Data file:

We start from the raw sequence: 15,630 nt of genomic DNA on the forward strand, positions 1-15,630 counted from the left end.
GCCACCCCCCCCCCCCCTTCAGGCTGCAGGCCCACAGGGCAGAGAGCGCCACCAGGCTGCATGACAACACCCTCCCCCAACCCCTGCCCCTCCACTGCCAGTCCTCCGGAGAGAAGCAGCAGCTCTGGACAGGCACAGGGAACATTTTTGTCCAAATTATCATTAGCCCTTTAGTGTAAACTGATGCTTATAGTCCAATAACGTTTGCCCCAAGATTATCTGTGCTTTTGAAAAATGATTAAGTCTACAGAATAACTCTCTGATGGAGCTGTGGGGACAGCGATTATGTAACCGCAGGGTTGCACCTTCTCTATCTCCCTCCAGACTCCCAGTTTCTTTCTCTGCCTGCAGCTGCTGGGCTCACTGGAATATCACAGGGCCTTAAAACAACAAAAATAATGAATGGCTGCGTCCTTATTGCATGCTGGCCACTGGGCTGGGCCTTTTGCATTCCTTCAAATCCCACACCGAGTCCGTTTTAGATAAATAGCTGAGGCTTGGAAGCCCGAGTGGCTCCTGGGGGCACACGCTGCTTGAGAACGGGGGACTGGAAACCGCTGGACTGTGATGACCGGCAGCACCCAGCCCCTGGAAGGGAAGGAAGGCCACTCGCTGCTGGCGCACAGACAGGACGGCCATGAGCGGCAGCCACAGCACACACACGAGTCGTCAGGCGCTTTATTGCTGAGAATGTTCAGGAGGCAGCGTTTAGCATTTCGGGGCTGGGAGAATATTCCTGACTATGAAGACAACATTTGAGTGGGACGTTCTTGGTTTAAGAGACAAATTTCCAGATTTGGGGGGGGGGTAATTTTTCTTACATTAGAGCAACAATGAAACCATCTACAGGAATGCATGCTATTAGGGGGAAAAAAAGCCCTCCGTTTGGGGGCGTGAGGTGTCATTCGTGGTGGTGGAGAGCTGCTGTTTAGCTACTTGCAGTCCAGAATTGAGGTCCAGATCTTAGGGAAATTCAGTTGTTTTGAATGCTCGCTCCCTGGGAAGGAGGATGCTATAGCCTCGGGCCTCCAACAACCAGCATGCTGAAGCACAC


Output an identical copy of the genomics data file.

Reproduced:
We start from the raw sequence: 15,630 nt of genomic DNA on the forward strand, positions 1-15,630 counted from the left end.
GCCACCCCCCCCCCCCCTTCAGGCTGCAGGCCCACAGGGCAGAGAGCGCCACCAGGCTGCATGACAACACCCTCCCCCAACCCCTGCCCCTCCACTGCCAGTCCTCCGGAGAGAAGCAGCAGCTCTGGACAGGCACAGGGAACATTTTTGTCCAAATTATCATTAGCCCTTTAGTGTAAACTGATGCTTATAGTCCAATAACGTTTGCCCCAAGATTATCTGTGCTTTTGAAAAATGATTAAGTCTACAGAATAACTCTCTGATGGAGCTGTGGGGACAGCGATTATGTAACCGCAGGGTTGCACCTTCTCTATCTCCCTCCAGACTCCCAGTTTCTTTCTCTGCCTGCAGCTGCTGGGCTCACTGGAATATCACAGGGCCTTAAAACAACAAAAATAATGAATGGCTGCGTCCTTATTGCATGCTGGCCACTGGGCTGGGCCTTTTGCATTCCTTCAAATCCCACACCGAGTCCGTTTTAGATAAATAGCTGAGGCTTGGAAGCCCGAGTGGCTCCTGGGGGCACACGCTGCTTGAGAACGGGGGACTGGAAACCGCTGGACTGTGATGACCGGCAGCACCCAGCCCCTGGAAGGGAAGGAAGGCCACTCGCTGCTGGCGCACAGACAGGACGGCCATGAGCGGCAGCCACAGCACACACACGAGTCGTCAGGCGCTTTATTGCTGAGAATGTTCAGGAGGCAGCGTTTAGCATTTCGGGGCTGGGAGAATATTCCTGACTATGAAGACAACATTTGAGTGGGACGTTCTTGGTTTAAGAGACAAATTTCCAGATTTGGGGGGGGGGTAATTTTTCTTACATTAGAGCAACAATGAAACCATCTACAGGAATGCATGCTATTAGGGGGAAAAAAAGCCCTCCGTTTGGGGGCGTGAGGTGTCATTCGTGGTGGTGGAGAGCTGCTGTTTAGCTACTTGCAGTCCAGAATTGAGGTCCAGATCTTAGGGAAATTCAGTTGTTTTGAATGCTCGCTCCCTGGGAAGGAGGATGCTATAGCCTCGGGCCTCCAACAACCAGCATGCTGAAGCACAC